A wonderful blog post about iced flora inspired this post about glass flora — glass flowers that is — in Cambridge, Massachusetts.
This is a permanent collection at the Harvard Natural History Museum. It’s housed in one of those rare coordinates where art, craft, nature, beauty and research flourish together.
In the image to the right, the flowers shown are each made of glass, mostly blown glass. It makes sense when you think about it: what else could capture the luminosity of a live plant? Ingenious.
The flowers were made to be botanically correct. There are thousands of glass plants and flowers on display. The specimens took over 50 years to complete: one glass bit at a time.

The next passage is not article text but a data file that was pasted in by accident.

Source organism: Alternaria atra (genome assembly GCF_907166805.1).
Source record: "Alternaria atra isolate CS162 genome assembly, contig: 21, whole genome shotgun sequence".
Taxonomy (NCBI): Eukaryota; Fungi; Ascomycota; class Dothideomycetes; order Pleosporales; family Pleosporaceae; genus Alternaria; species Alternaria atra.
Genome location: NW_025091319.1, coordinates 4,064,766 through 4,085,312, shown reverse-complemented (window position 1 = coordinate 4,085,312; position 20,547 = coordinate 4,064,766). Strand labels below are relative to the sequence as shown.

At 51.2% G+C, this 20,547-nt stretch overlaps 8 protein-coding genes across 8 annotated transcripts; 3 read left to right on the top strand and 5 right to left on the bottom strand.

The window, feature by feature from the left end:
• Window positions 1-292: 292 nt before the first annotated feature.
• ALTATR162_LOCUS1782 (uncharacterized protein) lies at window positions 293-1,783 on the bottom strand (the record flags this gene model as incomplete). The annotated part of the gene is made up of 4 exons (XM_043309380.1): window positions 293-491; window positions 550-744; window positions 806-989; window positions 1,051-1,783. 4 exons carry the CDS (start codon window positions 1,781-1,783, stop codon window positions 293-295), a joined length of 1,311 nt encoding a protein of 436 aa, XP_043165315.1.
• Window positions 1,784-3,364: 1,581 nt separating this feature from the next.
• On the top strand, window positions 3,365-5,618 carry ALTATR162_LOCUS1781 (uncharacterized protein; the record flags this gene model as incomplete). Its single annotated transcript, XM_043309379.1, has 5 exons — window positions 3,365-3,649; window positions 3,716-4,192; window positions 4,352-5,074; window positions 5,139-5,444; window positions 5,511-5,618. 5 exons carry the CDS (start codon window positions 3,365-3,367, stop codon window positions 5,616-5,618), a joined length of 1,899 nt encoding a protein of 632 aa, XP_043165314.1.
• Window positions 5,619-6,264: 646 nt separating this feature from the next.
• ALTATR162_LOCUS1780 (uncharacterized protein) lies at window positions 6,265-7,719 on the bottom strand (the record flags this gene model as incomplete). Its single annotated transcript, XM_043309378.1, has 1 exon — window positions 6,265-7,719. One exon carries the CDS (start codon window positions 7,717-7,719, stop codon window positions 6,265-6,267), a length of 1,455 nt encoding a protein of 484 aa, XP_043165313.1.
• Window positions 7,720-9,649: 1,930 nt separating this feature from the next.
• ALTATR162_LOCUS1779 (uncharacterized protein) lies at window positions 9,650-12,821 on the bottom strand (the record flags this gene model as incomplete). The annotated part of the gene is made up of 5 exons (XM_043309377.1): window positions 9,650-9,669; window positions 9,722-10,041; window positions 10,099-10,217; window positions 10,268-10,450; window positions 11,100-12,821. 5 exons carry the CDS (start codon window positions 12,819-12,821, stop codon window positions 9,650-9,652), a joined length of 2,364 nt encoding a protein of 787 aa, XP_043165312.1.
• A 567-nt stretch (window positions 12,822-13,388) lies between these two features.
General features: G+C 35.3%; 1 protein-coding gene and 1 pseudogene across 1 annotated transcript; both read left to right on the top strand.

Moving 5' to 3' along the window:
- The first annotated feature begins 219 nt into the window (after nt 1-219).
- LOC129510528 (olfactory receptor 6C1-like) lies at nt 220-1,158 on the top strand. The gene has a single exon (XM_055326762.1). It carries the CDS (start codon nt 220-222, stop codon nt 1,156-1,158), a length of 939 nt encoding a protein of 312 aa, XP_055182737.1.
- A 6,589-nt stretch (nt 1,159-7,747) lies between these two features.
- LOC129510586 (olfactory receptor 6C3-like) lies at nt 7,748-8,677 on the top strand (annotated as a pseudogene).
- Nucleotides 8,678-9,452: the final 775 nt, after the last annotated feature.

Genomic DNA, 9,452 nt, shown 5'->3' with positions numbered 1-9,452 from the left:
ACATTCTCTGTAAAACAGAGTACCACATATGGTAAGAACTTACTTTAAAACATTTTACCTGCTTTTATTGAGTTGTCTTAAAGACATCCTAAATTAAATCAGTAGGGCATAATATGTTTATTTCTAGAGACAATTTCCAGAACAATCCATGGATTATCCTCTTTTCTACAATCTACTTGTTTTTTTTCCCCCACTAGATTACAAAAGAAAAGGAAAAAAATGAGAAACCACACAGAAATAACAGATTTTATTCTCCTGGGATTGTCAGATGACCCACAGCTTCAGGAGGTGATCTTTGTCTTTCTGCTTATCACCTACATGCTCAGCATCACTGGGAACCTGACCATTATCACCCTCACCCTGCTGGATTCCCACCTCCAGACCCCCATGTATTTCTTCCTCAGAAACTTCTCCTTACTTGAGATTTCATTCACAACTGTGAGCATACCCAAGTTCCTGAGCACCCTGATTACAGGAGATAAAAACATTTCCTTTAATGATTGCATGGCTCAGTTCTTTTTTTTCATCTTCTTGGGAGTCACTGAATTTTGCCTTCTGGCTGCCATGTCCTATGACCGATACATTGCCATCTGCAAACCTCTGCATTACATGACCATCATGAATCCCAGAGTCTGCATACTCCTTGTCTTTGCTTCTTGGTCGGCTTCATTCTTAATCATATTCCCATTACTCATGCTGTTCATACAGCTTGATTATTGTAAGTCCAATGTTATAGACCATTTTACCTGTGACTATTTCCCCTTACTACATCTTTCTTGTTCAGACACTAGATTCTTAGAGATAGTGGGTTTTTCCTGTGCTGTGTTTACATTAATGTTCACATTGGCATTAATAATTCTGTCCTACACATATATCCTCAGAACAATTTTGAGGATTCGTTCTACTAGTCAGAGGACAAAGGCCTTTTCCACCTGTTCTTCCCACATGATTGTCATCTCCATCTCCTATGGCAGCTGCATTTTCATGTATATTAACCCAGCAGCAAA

It really is mind blowing. In a pleasant sort of way.
The models were made from 1887 through 1936. The Blaschkas’ studio was located in Hosterwitz, near Dresden, Germany. Professor George Lincoln Goodale, founder of the Botanical Museum, wanted life-like representatives of the plant kingdom for teaching botany. At the time only crude papier-mâché or wax models were available. These glass flowers are elegant, understated (but revelatory for it). They can only happen once in the arc of the human race: exquisitely unique to this time and place.
photo by kmhurley, http://www.kmhurley.com